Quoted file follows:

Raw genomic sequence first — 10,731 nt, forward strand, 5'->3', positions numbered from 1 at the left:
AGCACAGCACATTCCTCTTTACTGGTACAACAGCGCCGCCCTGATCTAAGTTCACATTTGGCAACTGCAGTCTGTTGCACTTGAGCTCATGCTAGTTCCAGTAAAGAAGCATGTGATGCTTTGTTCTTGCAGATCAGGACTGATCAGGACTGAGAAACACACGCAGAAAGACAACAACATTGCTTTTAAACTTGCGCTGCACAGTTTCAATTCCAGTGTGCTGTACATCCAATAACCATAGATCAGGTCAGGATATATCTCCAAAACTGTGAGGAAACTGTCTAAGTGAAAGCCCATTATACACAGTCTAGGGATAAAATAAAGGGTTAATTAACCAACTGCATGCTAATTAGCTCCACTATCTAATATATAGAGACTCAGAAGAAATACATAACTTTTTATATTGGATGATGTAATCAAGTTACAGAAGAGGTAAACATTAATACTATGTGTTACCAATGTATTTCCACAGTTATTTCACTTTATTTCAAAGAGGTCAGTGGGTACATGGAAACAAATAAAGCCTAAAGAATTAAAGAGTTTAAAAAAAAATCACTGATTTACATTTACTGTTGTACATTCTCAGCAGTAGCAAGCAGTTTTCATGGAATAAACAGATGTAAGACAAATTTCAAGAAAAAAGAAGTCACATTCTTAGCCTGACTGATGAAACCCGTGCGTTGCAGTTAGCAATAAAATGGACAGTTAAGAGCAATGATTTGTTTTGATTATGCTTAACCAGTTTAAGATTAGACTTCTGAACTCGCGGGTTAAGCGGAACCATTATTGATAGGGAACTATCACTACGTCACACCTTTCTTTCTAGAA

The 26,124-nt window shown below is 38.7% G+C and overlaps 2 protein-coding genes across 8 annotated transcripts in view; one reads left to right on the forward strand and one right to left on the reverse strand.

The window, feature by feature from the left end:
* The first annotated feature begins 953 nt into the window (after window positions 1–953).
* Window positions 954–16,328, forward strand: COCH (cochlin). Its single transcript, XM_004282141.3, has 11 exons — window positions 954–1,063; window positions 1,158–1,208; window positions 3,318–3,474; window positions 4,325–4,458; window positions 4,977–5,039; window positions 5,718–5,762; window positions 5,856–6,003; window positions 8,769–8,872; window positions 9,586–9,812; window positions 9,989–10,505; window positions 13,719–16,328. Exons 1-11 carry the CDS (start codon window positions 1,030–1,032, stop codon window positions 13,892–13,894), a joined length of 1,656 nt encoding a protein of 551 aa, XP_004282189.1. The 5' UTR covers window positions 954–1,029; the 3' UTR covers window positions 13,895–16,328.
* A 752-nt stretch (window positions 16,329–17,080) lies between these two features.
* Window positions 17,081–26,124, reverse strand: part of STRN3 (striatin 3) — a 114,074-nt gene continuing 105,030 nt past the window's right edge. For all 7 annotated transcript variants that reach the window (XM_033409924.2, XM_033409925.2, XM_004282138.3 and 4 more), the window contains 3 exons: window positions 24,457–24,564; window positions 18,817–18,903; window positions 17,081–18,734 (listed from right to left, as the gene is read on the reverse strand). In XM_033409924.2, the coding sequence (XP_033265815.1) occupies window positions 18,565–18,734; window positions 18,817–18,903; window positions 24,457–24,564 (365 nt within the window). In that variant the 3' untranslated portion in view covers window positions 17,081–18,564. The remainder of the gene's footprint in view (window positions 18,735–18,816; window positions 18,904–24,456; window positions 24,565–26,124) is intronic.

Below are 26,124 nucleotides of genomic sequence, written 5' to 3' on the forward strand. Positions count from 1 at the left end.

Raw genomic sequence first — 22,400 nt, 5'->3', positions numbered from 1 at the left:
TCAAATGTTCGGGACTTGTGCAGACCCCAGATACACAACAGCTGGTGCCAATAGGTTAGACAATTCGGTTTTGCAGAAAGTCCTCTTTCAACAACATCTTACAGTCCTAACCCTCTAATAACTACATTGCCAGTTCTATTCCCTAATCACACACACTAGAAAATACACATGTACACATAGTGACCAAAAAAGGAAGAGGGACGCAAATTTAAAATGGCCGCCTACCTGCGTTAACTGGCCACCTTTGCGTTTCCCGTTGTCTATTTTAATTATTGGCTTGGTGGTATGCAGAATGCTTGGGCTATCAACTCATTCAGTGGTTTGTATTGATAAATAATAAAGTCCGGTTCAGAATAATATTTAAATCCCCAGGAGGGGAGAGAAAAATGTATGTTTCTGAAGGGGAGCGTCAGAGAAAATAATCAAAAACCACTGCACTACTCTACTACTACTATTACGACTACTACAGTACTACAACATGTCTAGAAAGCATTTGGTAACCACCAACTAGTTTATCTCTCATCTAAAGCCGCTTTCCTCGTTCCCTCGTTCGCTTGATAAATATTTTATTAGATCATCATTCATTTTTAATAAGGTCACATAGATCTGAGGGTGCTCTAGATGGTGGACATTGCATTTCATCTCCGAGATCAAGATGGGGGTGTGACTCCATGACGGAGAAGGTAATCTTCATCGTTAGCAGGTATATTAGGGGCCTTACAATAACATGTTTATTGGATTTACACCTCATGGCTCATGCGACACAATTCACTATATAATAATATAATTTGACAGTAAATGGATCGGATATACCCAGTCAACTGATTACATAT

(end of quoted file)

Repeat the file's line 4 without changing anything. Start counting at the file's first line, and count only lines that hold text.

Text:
The window, feature by feature from the left end: